Douglas Dunn at 508 Broadway before moving to 541 Broadway. (photo: Peter Moore, 1982)

In 1972, a friend of Sara’s, the painter Ben Schonzeit, let us know that the third floor at 508 Broadway, between Prince and Spring, had become available. We didn’t need a studio of our own, but I had a dream. The back wall of the loft was gone. Instead of buildings, there was the African Savanna, teeming with animals. Coming to understand, thus, that my dancing and my natural self were one, that I would be a dance artist for the rest of my life, I insisted that we move. In 1973, Sara left, taking a loft way west on Canal Street.

 

508 Broadway looking west before moving to 541 Broadway (photo: Peter Moore, 1982)

508 Broadway was owned by an aged couple who had run the ground floor as a dry goods store. Now living on our

508 Broadway

residential rent, they came in weekdays from Brooklyn and played cards in dim light. They were friendly. They charged $200/mo for each of the four floors above the store. After a few years, suddenly and without notice, the rent went way up. Unbeknownst to us, the building had been sold to Calvin Pearl, a Soho speculator. With his mother’s inheritance, he bragged, he had bought fifteen buildings, with the aim of flipping them and moving to Florida. We four tenants went to his office on Mulberry Street and begged him to sell to us. After a year, he did so, clearing $100,000.00. We each paid $49,000.00.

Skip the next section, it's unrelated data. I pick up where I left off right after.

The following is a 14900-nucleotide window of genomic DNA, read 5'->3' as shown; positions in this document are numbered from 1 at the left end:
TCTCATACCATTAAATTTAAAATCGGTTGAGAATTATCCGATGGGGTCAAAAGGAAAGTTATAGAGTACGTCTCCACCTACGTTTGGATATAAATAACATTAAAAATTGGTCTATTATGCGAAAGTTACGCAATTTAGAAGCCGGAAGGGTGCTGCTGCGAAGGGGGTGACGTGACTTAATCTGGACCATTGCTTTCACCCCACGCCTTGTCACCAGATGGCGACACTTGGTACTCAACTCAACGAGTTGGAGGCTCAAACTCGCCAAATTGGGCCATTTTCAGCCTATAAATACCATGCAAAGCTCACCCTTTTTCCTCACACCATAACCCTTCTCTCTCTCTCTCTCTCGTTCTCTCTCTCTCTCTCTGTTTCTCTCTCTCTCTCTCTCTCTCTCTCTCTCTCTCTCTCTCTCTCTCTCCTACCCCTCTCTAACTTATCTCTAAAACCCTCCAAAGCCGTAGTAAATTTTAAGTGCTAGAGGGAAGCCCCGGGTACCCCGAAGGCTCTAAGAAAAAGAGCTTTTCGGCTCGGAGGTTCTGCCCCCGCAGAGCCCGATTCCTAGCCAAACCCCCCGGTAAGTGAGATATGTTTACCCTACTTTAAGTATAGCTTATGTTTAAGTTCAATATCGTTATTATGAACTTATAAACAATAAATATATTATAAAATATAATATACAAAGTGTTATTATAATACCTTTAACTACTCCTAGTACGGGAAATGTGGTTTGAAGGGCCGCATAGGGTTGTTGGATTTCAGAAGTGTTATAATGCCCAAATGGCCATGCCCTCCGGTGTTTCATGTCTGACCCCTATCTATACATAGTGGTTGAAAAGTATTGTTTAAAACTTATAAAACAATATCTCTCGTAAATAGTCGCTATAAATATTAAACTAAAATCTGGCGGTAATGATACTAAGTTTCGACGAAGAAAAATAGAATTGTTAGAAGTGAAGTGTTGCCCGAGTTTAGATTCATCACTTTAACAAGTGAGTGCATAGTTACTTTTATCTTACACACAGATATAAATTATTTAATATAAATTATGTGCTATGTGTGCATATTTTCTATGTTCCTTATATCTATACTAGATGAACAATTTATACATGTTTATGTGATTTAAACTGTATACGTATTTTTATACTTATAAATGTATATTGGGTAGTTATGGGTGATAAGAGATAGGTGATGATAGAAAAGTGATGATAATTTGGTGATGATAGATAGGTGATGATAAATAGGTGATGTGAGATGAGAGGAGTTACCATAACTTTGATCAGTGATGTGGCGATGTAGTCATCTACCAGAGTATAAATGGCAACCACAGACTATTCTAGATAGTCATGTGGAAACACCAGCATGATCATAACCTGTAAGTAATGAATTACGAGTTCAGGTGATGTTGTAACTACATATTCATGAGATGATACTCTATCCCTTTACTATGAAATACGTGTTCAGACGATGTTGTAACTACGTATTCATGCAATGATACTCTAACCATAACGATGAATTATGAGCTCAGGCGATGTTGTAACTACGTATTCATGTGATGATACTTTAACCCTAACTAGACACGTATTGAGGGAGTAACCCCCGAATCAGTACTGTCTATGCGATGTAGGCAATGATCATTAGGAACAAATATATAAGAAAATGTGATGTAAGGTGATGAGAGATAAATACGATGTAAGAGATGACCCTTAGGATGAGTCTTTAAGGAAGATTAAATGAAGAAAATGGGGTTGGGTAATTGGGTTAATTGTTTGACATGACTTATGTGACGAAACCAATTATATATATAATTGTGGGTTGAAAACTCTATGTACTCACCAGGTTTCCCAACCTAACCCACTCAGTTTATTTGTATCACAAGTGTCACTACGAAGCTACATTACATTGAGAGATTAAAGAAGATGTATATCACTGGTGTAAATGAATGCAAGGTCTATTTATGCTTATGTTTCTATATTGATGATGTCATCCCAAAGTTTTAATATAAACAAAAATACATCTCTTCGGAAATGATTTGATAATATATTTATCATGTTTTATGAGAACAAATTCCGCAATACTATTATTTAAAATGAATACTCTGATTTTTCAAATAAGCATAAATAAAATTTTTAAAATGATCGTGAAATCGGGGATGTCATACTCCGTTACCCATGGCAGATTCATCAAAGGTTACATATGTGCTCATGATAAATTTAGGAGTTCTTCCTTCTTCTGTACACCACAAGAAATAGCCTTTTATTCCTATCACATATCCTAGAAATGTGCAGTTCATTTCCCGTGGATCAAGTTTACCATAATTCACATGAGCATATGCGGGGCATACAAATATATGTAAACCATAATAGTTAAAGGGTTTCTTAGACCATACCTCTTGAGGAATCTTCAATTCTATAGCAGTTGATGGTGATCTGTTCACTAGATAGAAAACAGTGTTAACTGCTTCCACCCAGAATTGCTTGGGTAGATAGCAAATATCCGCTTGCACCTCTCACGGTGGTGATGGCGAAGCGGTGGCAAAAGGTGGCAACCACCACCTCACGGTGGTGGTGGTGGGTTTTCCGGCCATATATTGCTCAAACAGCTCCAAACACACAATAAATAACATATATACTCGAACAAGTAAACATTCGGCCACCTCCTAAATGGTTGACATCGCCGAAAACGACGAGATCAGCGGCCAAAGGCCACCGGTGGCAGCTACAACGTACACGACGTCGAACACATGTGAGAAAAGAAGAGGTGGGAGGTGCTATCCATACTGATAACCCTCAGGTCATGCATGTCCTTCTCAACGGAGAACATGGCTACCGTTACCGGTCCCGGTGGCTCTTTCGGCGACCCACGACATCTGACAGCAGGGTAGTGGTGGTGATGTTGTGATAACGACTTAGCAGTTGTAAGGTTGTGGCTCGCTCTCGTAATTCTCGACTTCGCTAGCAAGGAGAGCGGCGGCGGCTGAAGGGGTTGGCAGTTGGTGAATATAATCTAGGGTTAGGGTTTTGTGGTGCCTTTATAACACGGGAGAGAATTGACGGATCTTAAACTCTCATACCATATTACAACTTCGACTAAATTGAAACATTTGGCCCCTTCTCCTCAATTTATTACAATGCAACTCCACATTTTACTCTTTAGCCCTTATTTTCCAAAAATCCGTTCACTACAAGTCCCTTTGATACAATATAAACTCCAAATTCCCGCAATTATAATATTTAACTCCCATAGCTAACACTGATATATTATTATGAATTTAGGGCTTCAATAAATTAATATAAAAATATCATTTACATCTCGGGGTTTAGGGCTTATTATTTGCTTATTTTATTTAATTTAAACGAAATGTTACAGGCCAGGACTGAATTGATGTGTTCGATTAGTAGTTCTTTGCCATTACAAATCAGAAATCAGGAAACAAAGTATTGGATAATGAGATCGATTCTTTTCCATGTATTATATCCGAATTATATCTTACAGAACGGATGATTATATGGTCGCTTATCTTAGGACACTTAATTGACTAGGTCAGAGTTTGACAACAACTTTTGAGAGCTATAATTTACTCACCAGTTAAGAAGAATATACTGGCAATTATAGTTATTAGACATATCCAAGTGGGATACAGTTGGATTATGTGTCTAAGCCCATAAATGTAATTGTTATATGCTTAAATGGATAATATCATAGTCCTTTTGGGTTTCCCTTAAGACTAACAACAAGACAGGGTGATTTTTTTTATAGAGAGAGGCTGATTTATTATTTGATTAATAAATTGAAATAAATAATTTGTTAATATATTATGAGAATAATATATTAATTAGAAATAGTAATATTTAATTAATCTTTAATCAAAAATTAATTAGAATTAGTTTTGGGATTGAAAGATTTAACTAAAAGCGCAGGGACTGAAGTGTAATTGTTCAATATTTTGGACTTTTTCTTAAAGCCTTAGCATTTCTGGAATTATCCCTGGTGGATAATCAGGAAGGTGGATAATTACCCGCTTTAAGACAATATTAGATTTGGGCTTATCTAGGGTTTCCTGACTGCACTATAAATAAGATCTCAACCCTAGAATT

Off and on when Lucinda (Childs) was on tour, I rented her space at 541 (Broadway) in order to have a larger studio. We even performed Lazy Madge there for two weeks in the late ‘70s. (508 is twenty-two feet wide, 541 thirty-five.)  So I was familiar with the building. There had been a few Grand Union rehearsals in Trisha’s space earlier in the decade, and I had danced for her and with David (Gordon). Trisha (Brown), Lucinda and David had all moved to 541 in the early ‘70s, on the fifth, fourth and second floors respectively.